I am delighted to be someone who previously wore the ECCE label proudly as a Carleton undergraduate student, and am just as excited to be carrying that honor onwards to Simon Fraser University as a master’s student. My background is a little abstract in comparison to the majority of the students that are a part of the ECCE program. I began and finished my undergraduate degree as a biology student, intent on learning as much as I could about how the environment functions, why processes happen as they do, and what we can do to remediate the mistakes we created. I stumbled upon GIS more so as a question than a casual interest. I had no idea what the acronym meant, let alone what GIS was in general, but decided to take a class on a whim from a professor who recommended it as an educational elective. What started out as one class to fill up an elective evolved into 5 or 6 classes by the end of my degree and the revelation of the connection that I could make with biology and GIS together. My eyes started to open to all of the possibilities of the things I could do and paths I could take with the knowledge of biology and the understanding of GIS. I could now confidently see myself capable of actively making change on the environmental and conservation side of things, while utilizing a powerful tool and software program that allowed me to explore concepts in more depth. This is where my transition to Simon Fraser has played a big part. I am master’s student in biology, however the bulk of my research is dependent on my ability to utilize ArcMap to its fullest potential to improve conservation efforts for Chondrichthyans worldwide. I never thought of geography as a field of research that interested me, but the fact that I can combine my love for nature and conservation with the ability to make real and visual change through GIS has provided me with a whole new outlook on how research is performed and analyzed. I am excited to meet all of the SFU ECCE students and to see where this new adventure takes me into the future.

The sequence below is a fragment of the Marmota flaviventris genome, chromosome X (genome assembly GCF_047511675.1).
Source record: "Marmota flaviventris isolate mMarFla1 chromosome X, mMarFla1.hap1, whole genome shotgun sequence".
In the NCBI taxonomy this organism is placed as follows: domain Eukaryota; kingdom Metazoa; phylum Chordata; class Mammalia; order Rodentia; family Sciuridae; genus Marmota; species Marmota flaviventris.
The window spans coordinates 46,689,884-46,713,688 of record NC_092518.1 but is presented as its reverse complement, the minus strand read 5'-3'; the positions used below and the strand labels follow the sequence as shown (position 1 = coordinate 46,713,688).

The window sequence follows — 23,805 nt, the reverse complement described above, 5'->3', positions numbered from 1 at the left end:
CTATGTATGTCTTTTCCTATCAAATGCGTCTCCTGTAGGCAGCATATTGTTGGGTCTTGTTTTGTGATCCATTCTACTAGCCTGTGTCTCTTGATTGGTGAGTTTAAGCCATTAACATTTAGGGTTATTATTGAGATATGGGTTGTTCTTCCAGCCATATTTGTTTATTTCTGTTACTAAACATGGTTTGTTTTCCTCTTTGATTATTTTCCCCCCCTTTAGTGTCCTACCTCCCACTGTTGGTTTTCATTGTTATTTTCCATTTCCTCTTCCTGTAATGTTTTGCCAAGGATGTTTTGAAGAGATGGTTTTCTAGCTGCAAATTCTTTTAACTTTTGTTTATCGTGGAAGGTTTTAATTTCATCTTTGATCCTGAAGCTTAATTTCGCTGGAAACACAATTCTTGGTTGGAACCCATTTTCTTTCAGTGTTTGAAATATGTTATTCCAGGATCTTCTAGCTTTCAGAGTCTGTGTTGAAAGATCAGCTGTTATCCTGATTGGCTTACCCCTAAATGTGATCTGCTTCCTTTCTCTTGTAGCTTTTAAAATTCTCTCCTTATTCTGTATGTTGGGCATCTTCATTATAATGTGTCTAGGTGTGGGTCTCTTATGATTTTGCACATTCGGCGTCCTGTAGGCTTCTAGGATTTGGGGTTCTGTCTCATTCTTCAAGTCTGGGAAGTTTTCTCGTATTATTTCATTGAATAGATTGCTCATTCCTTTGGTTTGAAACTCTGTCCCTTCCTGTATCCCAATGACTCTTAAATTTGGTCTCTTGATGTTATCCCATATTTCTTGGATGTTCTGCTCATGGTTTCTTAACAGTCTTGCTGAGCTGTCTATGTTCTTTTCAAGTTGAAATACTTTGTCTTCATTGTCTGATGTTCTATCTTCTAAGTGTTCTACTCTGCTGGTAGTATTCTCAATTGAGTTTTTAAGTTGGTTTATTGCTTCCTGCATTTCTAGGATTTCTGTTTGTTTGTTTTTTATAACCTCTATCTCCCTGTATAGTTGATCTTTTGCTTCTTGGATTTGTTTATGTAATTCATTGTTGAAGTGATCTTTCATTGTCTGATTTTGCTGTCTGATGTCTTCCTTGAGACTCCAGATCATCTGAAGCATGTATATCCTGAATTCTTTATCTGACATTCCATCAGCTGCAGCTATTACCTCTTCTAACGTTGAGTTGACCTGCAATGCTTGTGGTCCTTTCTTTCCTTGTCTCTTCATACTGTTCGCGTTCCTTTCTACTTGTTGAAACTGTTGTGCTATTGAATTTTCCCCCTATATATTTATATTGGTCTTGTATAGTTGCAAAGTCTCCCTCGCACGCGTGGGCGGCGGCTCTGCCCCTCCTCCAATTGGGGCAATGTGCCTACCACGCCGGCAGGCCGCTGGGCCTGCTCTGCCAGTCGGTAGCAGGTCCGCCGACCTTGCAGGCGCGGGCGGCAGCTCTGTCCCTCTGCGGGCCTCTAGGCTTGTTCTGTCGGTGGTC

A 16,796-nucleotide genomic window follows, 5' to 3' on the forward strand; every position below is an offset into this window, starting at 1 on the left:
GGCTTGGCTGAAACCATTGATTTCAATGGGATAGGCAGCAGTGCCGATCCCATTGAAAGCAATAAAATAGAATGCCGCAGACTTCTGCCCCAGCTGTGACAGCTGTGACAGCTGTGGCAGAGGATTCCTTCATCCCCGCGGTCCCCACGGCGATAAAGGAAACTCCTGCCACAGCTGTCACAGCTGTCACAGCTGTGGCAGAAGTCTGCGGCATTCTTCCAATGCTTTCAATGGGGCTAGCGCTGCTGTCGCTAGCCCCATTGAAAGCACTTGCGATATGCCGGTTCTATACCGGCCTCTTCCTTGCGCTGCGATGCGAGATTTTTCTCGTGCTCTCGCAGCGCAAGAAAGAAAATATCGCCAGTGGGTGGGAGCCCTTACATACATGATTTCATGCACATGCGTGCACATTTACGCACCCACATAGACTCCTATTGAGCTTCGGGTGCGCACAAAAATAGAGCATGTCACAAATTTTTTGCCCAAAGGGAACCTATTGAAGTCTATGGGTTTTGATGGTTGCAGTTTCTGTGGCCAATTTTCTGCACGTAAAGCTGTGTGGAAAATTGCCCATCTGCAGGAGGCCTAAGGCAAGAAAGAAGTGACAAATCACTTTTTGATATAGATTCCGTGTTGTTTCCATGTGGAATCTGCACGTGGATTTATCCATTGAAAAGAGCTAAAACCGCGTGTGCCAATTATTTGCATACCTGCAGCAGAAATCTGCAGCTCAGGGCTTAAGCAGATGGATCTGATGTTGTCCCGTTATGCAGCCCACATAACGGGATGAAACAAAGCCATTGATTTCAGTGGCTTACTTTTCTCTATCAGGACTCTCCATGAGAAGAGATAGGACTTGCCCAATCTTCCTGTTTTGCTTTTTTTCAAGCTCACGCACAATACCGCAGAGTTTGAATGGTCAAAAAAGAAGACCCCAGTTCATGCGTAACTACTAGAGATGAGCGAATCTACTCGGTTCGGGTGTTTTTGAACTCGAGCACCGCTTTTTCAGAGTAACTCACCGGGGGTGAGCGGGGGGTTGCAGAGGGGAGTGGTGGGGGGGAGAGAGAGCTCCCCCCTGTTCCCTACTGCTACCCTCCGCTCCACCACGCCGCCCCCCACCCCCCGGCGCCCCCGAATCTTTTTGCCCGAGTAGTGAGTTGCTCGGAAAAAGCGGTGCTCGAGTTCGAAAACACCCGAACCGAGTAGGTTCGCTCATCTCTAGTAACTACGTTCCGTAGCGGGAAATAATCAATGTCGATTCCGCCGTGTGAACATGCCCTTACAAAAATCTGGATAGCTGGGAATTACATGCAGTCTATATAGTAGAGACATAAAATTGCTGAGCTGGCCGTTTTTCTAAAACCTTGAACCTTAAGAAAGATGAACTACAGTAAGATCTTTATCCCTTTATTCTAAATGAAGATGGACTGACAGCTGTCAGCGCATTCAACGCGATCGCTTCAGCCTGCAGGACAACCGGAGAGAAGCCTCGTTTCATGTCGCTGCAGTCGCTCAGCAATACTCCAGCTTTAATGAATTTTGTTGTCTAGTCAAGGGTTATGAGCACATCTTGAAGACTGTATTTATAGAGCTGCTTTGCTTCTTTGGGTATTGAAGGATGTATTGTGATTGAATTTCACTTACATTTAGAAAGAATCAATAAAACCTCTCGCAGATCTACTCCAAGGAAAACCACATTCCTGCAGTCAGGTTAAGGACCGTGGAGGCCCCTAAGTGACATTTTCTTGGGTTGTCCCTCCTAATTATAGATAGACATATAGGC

Aside from the academic side of things, you will typically find me outside exploring and creating new adventures through hiking, camping and photography. As much as science is a part of enacting change, so is creating an appreciation and love for nature. Numbers and statistics may mean a lot to scientists but they can be redundant in the eyes of the public. Creating something that stirs emotion can help enact change and allow for a greater appreciation of the world we live in, therefore, making those calculated statistics capable of enacting change for the greater good. I see it as a connected pathway. I can do all the science and calculations in the world, but if the majority of the population doesn’t understand why I am doing it, then my end goal becomes much more complicated and difficult to achieve. If I can allow people to increase their appreciation for nature through my photography, exploring the environment and sharing my research, I am then in a much better position to make a difference because people will understand why I am doing what I am doing.

So, all in all, nature and science are a piece of what make me who I am. I feel in part responsible for the state of our environment and have found that Biology and GIS are the best combination for me to be able to achieve the change that the world requires today.

I am excited to continue on in the ECCE program and to learn a lot in the months or years to come!


Group picture while researching Humpback Whale foraging ecology with the Alaska Whale Foundation during the summer of 2017.